- The NHS turns 70 under significant strain, with demand for services continuing to increase, growing waiting times for hospital treatment and widespread financial deficits among NHS provider organisations.
- Although the NHS is experiencing the most severe funding slowdown in its history, cuts to other budgets mean that health spending now accounts for £1 in every £5 spent by the government.
- Over the coming years, evidence shows the health budget would need to rise by 4 per cent a year to meet rising costs and deliver any improvements in services, however the government’s 5-year NHS settlement will see average increases of 3.4% just to the NHS England budget.
- Providing the funding the NHS needs in future would mean substantial tax increases. The UK has a relatively low tax burden compared to other European countries and there is evidence that the public would support tax increases, as long as the money is spent on the NHS.
- The NHS can no longer meet current standards of care with the money it has been given. Politicians should be honest about the choice we need to make between the sort of health service we want in future and the amount of tax we are willing to pay for it.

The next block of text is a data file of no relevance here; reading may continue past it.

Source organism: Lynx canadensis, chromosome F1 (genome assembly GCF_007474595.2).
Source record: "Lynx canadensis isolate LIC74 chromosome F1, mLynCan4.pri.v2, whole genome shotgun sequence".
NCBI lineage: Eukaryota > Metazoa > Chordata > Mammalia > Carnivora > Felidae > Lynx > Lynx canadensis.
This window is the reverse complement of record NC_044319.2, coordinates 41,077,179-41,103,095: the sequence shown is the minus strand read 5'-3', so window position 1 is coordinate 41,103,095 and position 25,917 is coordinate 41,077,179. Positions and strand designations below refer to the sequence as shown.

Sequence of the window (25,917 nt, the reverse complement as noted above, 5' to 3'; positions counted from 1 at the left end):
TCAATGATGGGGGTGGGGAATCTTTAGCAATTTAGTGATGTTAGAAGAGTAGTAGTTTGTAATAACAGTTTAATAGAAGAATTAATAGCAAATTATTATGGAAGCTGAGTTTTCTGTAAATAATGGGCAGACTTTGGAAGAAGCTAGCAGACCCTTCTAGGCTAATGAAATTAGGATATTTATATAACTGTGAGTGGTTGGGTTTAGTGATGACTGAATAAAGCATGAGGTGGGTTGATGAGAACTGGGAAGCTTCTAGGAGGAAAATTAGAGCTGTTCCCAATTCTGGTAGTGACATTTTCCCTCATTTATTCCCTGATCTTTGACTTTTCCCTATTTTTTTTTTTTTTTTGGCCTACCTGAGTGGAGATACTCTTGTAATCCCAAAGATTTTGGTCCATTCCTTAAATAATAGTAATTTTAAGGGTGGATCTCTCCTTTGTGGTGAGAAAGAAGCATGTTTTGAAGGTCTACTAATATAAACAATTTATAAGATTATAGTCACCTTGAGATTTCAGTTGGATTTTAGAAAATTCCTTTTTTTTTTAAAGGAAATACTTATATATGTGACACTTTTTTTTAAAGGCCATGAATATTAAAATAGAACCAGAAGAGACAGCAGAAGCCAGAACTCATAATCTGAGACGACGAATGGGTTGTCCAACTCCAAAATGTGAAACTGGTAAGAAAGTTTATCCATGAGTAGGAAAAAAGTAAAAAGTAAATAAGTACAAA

To mark the 70th anniversary of the NHS, the BBC asked the Health Foundation, Institute for Fiscal Studies, The King’s Fund and the Nuffield Trust to look at five central issues currently facing the NHS.
These issues are the relative strengths and weaknesses of the national health service, its funding, the state of social care, the public’s expectations of the NHS, and the potential of technology to change things in the future.
This is the third of five briefings intended to inform and encourage a national conversation about the past, present, and future of the NHS. The briefings are supported and informed by opinion polls that looked into these five issues that are currently relevant to the NHS.
The first of five briefings to inform and encourage a national conversation about the past, present, and future of the NHS.
The second of five briefings to inform and encourage a national conversation about the past, present, and future of the NHS.
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